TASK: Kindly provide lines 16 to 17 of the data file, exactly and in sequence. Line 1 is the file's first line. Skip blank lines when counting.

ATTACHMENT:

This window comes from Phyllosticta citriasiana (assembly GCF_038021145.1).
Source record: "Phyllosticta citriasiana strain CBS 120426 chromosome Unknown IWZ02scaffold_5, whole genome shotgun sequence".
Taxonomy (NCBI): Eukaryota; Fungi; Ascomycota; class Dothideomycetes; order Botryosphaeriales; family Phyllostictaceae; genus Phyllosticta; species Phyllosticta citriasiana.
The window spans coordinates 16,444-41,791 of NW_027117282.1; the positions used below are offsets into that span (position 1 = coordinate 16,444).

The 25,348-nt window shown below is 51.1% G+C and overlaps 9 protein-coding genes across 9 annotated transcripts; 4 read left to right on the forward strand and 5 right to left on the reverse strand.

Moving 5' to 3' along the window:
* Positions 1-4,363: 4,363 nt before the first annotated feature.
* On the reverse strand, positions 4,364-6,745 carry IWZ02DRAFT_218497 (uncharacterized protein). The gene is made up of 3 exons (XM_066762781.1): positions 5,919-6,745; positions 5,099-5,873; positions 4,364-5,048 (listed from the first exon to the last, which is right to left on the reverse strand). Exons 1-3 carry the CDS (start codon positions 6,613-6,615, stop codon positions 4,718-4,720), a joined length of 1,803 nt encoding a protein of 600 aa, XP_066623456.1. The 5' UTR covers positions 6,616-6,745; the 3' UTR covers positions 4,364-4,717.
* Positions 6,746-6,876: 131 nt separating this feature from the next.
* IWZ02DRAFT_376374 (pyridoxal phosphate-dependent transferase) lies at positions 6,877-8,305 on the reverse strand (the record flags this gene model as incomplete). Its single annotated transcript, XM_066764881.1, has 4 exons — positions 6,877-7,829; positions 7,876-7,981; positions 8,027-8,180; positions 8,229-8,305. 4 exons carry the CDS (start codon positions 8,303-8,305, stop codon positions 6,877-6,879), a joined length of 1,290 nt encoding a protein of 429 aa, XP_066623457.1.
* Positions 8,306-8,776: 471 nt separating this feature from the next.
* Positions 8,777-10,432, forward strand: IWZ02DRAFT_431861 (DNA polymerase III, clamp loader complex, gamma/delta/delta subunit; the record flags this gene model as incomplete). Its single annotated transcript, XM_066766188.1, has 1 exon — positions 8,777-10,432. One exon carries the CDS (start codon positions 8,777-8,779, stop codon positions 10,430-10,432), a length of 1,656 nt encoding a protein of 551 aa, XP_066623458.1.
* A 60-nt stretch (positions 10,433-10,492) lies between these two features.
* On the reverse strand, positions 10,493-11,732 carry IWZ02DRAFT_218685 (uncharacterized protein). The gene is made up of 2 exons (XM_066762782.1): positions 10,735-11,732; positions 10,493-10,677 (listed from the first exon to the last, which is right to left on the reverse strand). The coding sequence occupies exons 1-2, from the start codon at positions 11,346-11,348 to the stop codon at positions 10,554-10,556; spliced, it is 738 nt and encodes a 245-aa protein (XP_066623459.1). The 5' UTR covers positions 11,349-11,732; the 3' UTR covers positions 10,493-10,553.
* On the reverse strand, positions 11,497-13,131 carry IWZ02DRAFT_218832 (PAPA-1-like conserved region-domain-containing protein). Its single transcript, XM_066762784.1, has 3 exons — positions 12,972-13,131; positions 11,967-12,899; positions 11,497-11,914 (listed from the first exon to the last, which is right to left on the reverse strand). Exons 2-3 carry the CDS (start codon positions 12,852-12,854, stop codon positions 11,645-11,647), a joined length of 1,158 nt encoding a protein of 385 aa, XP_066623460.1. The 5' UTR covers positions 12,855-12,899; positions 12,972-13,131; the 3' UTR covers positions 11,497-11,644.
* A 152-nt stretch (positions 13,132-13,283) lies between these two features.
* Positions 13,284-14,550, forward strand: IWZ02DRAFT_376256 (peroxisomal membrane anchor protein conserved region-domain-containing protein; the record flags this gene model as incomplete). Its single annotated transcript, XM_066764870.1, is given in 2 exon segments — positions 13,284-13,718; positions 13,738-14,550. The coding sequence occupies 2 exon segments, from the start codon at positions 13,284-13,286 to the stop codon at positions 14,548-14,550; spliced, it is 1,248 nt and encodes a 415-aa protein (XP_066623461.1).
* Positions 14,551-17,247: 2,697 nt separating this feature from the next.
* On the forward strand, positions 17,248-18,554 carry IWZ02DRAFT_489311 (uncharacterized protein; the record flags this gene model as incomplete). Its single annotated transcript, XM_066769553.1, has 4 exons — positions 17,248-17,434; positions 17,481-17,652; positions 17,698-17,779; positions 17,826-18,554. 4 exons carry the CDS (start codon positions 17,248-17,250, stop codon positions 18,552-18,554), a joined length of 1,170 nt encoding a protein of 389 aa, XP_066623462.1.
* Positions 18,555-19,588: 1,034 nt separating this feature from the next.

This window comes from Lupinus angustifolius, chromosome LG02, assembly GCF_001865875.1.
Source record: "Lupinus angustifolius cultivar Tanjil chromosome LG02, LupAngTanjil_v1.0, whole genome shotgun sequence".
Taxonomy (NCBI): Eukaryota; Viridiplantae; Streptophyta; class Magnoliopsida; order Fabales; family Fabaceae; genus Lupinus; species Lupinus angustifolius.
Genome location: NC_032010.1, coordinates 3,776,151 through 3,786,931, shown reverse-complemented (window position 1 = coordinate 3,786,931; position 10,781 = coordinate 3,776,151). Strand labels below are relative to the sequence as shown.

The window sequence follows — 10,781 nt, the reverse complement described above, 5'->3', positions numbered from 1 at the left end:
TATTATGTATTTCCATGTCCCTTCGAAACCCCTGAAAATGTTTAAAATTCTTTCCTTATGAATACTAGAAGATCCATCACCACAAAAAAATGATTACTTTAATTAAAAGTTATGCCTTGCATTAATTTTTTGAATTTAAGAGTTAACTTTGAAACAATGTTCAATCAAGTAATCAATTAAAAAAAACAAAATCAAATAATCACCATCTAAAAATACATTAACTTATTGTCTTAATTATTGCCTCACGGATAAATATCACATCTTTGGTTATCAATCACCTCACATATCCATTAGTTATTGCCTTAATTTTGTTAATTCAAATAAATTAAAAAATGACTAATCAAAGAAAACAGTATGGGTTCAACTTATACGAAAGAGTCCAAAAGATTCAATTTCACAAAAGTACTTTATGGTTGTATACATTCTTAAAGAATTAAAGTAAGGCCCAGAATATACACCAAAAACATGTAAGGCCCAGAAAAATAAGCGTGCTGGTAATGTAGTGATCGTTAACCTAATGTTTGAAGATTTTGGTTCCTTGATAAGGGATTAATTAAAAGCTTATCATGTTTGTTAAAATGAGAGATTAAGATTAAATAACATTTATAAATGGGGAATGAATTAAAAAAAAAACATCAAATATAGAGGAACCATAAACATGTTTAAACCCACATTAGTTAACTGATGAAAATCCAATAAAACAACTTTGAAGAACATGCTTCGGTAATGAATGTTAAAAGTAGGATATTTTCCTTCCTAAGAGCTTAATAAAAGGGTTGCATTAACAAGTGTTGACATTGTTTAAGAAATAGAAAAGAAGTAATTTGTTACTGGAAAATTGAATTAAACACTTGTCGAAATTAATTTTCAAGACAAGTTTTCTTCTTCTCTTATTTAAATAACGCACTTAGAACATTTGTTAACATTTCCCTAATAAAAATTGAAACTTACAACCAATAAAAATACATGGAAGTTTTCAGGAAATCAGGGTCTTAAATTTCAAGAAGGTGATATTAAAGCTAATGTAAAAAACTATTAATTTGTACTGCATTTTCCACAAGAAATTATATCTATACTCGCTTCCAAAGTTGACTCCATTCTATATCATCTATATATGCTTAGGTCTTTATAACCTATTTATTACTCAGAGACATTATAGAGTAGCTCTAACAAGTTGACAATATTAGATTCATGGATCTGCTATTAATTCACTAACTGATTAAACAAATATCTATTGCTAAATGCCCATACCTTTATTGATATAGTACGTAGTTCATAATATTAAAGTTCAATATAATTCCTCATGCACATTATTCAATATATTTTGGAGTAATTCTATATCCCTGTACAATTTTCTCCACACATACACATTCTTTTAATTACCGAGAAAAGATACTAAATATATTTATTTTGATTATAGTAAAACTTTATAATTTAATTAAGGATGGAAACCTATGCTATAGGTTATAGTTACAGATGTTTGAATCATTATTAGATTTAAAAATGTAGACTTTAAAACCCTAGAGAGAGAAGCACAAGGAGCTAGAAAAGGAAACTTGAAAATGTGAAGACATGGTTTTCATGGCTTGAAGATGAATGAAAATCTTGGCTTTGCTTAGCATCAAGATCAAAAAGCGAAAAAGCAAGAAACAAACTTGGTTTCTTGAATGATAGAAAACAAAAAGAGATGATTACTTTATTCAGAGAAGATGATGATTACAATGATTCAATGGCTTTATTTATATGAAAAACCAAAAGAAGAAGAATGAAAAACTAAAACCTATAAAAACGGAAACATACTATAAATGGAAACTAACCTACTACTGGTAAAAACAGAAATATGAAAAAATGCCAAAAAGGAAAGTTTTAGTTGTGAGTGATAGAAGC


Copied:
* A 152-nt stretch (positions 13,132-13,283) lies between these two features.
* Positions 13,284-14,550, forward strand: IWZ02DRAFT_376256 (peroxisomal membrane anchor protein conserved region-domain-containing protein; the record flags this gene model as incomplete). Its single annotated transcript, XM_066764870.1, is given in 2 exon segments — positions 13,284-13,718; positions 13,738-14,550. The coding sequence occupies 2 exon segments, from the start codon at positions 13,284-13,286 to the stop codon at positions 14,548-14,550; spliced, it is 1,248 nt and encodes a 415-aa protein (XP_066623461.1).